I have recently been adding videos to my own Bug Eric YouTube channel, but my skills are rather weak and my equipment not as sophisticated as that of some of my friends. So, allow me to introduce you to videographers who produce some truly stunning work that you may find useful.
Kristie Reddick and Jessica Honaker are academically-qualified entomologists who are also gifted with superb marketing skills and a talent for communicating scientific knowledge in easily-understood language. You may be familiar with them for their appearance in four nationally-televised commercials for Windows 10, which started airing the evening of the Academy Awards. The Bug Chicks are masters at using a playful approach with an audience of children, but also understand how to engage parents and teachers.
The core of The Bug Chicks empire are short, informative, accurate, and hilarious videos that impart facts in an endearing and entertaining way. Not sure why Kristie and Jess have not yet received Oscars themselves. I laughed my way to learning what a "solenophage" is, just now, thanks to their video about lice.
The Bug Chicks have an infectious enthusiasm for what they do that is sure to win your heart. Meanwhile, they are true professionals who are sticklers for accuracy, don't talk down to their audience, and empower young people, especially girls. They are the role models and mentors we should all aspire to be.
Mark Berman is also a professional entomologist. He and his sidekick "P.R. Mantis" bring the world of insects, spiders, and other arthropods to audiences all over Ohio and beyond as Bugman Education. Mark is, like The Bug Chicks, able to captivate adults as well as children. He has even given TED talks in Columbus. Innovative videos are often at the heart of Mark's presentations and displays. His YouTube channel is managed by P.R. Mantis, and showcases some excellent camerawork and production skills. Check it out.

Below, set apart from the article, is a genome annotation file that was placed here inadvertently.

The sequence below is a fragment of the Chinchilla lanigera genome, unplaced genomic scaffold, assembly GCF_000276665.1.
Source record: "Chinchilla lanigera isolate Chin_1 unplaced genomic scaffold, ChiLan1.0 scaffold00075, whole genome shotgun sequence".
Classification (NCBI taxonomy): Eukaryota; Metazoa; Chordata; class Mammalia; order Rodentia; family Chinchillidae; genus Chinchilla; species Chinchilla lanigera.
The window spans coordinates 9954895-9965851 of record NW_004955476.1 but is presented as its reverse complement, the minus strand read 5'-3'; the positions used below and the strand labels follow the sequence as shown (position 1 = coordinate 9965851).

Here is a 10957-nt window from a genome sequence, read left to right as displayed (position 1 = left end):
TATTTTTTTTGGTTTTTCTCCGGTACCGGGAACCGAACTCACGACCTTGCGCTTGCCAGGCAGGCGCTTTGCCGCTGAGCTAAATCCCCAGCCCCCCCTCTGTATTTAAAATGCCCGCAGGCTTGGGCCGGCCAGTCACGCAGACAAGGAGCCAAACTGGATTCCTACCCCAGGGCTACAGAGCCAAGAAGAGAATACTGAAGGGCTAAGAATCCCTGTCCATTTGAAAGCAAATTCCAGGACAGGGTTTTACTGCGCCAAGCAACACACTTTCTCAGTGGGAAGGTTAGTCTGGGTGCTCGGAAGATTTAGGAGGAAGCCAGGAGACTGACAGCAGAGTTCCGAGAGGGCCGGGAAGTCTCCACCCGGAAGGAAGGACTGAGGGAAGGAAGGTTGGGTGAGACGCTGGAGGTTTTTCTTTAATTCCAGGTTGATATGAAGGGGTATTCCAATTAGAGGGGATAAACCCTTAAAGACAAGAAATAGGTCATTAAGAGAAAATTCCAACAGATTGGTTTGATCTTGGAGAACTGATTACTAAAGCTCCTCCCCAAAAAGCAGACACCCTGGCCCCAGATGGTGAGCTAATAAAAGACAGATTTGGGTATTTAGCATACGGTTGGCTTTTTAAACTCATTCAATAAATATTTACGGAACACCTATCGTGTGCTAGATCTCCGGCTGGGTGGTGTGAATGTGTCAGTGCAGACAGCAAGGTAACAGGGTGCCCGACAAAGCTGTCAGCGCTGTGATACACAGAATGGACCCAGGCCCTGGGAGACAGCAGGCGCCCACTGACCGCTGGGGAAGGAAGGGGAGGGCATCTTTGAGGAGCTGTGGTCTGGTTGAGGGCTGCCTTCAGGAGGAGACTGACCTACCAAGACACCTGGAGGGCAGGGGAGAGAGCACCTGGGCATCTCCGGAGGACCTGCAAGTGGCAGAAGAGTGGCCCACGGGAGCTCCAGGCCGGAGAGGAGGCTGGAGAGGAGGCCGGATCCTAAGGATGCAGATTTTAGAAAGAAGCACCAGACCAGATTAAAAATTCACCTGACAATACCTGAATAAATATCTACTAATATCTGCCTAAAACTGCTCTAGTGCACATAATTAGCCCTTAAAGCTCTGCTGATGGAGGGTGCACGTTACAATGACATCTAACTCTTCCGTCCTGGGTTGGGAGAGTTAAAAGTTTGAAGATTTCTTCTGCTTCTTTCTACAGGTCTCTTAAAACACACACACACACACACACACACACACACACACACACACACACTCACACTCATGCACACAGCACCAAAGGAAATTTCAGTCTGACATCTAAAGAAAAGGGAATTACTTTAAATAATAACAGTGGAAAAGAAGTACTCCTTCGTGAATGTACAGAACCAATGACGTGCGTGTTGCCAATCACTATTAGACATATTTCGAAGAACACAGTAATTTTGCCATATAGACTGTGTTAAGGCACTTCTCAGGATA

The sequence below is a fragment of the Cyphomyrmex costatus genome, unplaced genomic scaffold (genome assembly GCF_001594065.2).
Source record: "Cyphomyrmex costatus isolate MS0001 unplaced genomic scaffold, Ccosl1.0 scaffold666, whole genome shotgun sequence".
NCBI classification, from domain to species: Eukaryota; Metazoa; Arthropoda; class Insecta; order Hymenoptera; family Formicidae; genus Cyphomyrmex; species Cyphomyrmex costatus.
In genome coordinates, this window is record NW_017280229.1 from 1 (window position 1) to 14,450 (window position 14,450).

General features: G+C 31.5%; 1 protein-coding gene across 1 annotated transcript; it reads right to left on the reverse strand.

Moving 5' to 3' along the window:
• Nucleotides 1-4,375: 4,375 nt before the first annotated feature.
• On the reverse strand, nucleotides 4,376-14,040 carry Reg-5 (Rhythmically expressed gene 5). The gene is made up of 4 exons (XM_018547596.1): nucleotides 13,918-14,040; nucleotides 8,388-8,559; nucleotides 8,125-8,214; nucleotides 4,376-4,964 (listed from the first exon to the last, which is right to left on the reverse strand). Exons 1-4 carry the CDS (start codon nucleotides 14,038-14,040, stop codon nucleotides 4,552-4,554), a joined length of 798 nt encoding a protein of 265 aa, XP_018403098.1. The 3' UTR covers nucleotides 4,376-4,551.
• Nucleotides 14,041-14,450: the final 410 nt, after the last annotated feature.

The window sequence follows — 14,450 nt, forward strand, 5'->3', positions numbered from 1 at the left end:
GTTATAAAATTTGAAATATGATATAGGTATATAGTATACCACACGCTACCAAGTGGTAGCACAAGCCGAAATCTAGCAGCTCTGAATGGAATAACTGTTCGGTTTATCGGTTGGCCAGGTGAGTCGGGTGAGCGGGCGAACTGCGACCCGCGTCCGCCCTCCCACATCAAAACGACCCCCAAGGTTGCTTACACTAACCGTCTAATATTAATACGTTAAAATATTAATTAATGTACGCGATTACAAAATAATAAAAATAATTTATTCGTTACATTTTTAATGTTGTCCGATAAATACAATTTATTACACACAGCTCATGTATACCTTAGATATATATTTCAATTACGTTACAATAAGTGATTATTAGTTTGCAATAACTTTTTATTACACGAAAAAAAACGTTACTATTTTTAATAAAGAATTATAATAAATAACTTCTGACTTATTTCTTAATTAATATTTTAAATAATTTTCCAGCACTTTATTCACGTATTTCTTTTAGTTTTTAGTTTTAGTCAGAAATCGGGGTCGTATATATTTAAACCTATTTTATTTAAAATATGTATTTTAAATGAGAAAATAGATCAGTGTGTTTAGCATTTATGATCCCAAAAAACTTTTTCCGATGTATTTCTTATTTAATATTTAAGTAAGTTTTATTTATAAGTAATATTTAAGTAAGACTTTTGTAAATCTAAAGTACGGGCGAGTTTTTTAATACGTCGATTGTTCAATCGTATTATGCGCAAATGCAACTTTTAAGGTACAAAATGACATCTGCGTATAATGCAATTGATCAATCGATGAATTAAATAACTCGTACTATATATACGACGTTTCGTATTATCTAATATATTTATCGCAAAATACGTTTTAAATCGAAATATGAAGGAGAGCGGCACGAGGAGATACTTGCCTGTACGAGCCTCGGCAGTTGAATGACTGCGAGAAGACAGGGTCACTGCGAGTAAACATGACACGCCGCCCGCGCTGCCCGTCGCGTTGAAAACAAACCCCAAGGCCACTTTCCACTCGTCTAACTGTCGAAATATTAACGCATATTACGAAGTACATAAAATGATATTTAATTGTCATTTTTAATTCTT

Richard Walton may be "old school" in his documentary-style approach to wildlife videography, but few do it better, or have managed to record such a wide variety of insect species. He does not limit himself to invertebrates, either, nor any one geographical area. Please see for yourself at his website. He aims to not only film the natural behaviors of his subjects, but to make new predator-prey and host-parasite associations as well. Dick is a gentleman and a scholar, accredited in natural history education and with a wealth of publications and teaching experience under his belt. He has served more conservation organizations and government agencies than I can list here. I will let his body of work, much of it available online, do the talking.
I have had the honor of meeting all of these people and am impressed not only by the quality of their products and services, but by the content of their character. No ego in any of them, just a fierce commitment to instill an appreciation for the natural world in others. They do so with love and respect for their audiences. We can learn much from them, and not all of that has to do with "bugs," either.
Have I ignored other talented entomologists and filmmakers? No doubt I have. Please feel free to share your own heroes and their work through your comments on this post. Don't forget to include links to their websites, YouTube channels, blogs, and other online presences. Maybe you create videos. Do not be shy, please. Promote yourself, too.